Obama's Immigration Nuclear Option: Stopping Deportations Unilaterally

If reform legislation dies in Congress, advocates plan to pressure the president to act on his own -- and get political revenge on the GOP House.
Barack and Michelle Obama at the Congressional Hispanic Caucus Institute gala in 2011. (Jonathan Ernst/Reuters)

Updated, 3:50 p.m.

The biggest obstacle facing immigration reform may be not opposition but inertia. Leaders of the House of Representatives have said they plan to act, but with the coming months likely to be consumed by budget drama, immigration could fall by the wayside.

If that happens, advocates of immigration reform have another idea: They’ll push Obama to press the button on the immigration-reform nuclear option.

The option commonly referred to by immigration reformers as “Plan B” would see the president take executive action to prevent undocumented immigrants from being deported -- along the lines of the deferred-action program the administration created for “Dreamers” last year. It wouldn’t be a panacea, and it wouldn’t give them citizenship. But such an action could at least spare some from the constant threat of deportation. And perhaps just as important, it could exact major political revenge on Republicans, galvanizing the Hispanic electorate against them and further hurting their image with the fastest-growing segment of voters.

The idea gained some prominence earlier this month, when Republican Senator Marco Rubio mentioned it in a talk-radio interview: “I believe that this president will be tempted, if nothing happens in Congress, to issue an executive order as he did for the Dream Act kids a year ago, where he basically legalizes 11 million people by the sign of a pen,” Rubio said.

Opponents of immigration reform howled that Rubio’s implied threat was a form of blackmail. But that’s exactly how reformers see the executive-order possibility -- as the potential penalty if Congress does nothing. And as the legislation’s congressional prospects get ever dimmer, the buzz about Plan B gets louder. "Some people feel like we need to cut our losses, legalize as many people as we can," Juanita Molina of Humane Borders recently told National Journal.

Richard Morales, director of deportation prevention for the PICO National Network, confirmed that activists are prepared to turn their sights on the White House. “Organizers think long term, so they know that legislation is one way, but that DACA” -- the June 2012 Deferred Action for Childhood Arrivals program -- “has proven that the administration can provide another way,” he told me in an email. The faith-based network’s “targeted deportation actions” highlighting the plight of individuals have already gotten five undocumented immigrants released from detention or spared deportation.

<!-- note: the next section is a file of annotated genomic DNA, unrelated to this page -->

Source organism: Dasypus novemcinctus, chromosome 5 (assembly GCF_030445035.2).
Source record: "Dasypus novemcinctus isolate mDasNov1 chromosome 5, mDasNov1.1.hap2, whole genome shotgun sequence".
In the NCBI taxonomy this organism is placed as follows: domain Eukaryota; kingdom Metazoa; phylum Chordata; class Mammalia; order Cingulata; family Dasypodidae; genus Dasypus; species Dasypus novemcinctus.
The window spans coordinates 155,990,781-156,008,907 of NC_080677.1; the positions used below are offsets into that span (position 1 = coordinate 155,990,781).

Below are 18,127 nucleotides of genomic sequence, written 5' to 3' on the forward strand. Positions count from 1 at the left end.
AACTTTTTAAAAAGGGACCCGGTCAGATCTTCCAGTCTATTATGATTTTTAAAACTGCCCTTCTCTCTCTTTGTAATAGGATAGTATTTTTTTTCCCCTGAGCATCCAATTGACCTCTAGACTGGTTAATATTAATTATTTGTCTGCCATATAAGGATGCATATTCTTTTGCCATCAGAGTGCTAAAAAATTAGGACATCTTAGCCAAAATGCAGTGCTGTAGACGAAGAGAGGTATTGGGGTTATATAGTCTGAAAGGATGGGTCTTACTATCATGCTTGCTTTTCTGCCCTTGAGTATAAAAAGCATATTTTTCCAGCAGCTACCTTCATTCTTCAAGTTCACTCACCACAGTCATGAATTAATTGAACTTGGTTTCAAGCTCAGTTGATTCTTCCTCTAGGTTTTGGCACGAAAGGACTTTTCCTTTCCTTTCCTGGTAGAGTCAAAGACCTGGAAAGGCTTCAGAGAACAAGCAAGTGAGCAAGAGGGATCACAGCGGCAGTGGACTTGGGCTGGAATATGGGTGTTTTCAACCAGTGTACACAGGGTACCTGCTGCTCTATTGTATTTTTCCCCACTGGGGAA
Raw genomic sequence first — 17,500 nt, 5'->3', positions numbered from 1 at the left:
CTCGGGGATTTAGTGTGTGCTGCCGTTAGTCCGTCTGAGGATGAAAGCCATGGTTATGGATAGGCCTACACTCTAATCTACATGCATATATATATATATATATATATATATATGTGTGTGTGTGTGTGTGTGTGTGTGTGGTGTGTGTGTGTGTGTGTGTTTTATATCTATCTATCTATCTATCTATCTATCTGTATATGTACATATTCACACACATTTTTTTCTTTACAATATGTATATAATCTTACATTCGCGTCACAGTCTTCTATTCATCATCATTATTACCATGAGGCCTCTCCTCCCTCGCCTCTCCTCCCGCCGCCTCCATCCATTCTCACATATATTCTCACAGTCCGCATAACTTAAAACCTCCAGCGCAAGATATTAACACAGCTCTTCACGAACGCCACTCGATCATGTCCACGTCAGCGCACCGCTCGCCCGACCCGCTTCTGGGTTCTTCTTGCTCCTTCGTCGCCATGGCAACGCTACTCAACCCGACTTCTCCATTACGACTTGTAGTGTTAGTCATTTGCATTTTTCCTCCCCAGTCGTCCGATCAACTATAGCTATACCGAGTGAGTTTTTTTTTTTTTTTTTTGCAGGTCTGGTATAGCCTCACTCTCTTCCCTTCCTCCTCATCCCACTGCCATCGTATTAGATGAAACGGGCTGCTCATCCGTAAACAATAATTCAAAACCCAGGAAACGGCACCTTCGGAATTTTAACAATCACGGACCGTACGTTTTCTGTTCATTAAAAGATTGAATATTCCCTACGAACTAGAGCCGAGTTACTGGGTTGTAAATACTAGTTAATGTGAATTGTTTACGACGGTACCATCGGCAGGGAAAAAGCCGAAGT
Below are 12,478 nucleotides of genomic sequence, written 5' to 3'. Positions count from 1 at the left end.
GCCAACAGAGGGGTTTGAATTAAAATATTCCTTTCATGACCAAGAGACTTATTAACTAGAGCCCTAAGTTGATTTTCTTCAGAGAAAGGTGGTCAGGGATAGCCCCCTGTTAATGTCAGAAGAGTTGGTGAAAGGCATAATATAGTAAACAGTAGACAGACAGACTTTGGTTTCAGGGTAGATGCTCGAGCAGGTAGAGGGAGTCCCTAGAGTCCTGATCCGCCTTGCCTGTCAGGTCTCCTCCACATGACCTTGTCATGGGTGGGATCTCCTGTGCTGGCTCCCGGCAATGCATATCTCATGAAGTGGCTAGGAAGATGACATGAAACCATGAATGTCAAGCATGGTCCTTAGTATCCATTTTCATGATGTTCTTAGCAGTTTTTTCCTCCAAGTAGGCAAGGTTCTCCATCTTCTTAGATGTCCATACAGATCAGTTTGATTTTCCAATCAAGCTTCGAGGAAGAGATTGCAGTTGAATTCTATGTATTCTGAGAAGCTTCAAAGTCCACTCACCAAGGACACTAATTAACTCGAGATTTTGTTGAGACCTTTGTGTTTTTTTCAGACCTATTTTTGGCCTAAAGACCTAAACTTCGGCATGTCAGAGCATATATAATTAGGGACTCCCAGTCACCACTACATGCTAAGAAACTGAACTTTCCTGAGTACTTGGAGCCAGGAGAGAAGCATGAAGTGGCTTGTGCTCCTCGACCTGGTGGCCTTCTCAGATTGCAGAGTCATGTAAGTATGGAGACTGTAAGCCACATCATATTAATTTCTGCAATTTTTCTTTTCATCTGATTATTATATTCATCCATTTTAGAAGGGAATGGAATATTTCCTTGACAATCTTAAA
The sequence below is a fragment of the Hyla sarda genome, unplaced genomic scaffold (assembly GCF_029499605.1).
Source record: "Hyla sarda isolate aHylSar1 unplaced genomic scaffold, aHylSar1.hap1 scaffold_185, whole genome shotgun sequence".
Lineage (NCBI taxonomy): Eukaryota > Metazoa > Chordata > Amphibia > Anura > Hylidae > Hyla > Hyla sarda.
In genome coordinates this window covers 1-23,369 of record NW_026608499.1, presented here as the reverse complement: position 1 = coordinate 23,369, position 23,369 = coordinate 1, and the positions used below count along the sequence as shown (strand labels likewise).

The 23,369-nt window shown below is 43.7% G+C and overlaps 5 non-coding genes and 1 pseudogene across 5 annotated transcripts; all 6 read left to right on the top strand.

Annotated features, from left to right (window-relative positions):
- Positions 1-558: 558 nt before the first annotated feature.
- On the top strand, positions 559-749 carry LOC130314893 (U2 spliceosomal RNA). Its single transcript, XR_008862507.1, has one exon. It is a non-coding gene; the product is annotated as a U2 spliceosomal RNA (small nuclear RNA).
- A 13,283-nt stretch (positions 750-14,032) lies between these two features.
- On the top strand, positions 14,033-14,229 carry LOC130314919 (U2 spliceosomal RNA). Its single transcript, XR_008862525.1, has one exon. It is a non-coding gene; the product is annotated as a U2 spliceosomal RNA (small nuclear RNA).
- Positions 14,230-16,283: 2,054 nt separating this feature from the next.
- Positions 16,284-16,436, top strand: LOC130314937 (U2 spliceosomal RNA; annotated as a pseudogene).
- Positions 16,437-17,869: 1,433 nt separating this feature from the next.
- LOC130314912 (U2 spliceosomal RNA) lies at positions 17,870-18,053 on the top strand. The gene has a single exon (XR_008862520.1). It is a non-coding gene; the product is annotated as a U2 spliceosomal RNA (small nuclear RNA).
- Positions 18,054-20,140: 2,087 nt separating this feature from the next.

The Washington Post’s Brad Plumer recently examined the potential mechanics of a broad executive action halting deportations. A large number of legal experts endorsed DACA, though some conservatives argue it was unconstitutional. Depending on the extent of a broader action, a similar rationale -- assigning certain cases lower-priority status based on prosecutorial discretion -- could apply, but it would only give the undocumented a temporary reprieve and the ability to work legally, not permanent residency or citizenship.

Advocates say DACA proved that executive action to halt deportations is both legal and politically beneficial. Prior to Obama’s June 2012 announcement, his advisers knew he needed to rally a Latino community that largely felt he’d failed to keep his word to them and resented his administration’s record pace of deportations. But the Obama camp worried about a backlash from independent voters. Such a backlash never materialized; meanwhile, Hispanic voters turned out for Obama in record numbers.

Republicans who favor immigration reform have argued that their party needs to back reform to compete for the fast-growing Hispanic vote and become more viable nationally. But even those who agree with that analysis and back reform on policy grounds -- such as, by all indications, House Speaker John Boehner -- see little upside in forcing a politically difficult vote, and little downside in letting reform die a slow death. Republican Rep. Bob Goodlatte, the chairman of the Judiciary Committee, heightened reformers' fears of inaction at a recent town hall, saying, "Even if [reform legislation] doesn't go all the way through to be signed by this president ... it doesn't mean we shouldn't at least show the American people that we are interested in solving this very serious problem that we have in our country." The threat of executive action would create a disincentive for such inaction, reformers say. If Republicans refuse to act, Obama can take action -- and get all the credit from a grateful Hispanic community -- without them.

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Molly Ball is a staff writer covering national politics at The Atlantic.

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